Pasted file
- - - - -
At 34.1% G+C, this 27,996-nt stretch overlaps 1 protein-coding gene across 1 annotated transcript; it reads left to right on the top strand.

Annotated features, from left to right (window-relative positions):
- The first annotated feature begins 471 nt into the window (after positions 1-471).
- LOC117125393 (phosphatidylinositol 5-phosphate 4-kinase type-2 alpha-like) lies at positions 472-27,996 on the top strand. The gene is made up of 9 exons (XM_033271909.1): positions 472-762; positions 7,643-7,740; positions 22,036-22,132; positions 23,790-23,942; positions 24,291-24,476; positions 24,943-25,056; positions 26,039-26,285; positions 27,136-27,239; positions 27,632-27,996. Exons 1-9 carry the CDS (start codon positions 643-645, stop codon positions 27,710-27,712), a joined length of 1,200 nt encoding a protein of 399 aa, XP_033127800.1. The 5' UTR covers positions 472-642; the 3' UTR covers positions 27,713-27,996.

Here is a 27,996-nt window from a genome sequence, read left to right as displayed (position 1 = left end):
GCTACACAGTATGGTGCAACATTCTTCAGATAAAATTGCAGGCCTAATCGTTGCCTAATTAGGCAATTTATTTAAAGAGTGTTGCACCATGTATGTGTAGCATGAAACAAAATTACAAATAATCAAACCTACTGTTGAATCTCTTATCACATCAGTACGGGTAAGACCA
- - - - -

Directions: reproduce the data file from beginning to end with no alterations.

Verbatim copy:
At 34.1% G+C, this 27,996-nt stretch overlaps 1 protein-coding gene across 1 annotated transcript; it reads left to right on the top strand.

Annotated features, from left to right (window-relative positions):
- The first annotated feature begins 471 nt into the window (after positions 1-471).
- LOC117125393 (phosphatidylinositol 5-phosphate 4-kinase type-2 alpha-like) lies at positions 472-27,996 on the top strand. The gene is made up of 9 exons (XM_033271909.1): positions 472-762; positions 7,643-7,740; positions 22,036-22,132; positions 23,790-23,942; positions 24,291-24,476; positions 24,943-25,056; positions 26,039-26,285; positions 27,136-27,239; positions 27,632-27,996. Exons 1-9 carry the CDS (start codon positions 643-645, stop codon positions 27,710-27,712), a joined length of 1,200 nt encoding a protein of 399 aa, XP_033127800.1. The 5' UTR covers positions 472-642; the 3' UTR covers positions 27,713-27,996.

Here is a 27,996-nt window from a genome sequence, read left to right as displayed (position 1 = left end):
GCTACACAGTATGGTGCAACATTCTTCAGATAAAATTGCAGGCCTAATCGTTGCCTAATTAGGCAATTTATTTAAAGAGTGTTGCACCATGTATGTGTAGCATGAAACAAAATTACAAATAATCAAACCTACTGTTGAATCTCTTATCACATCAGTACGGGTAAGACCA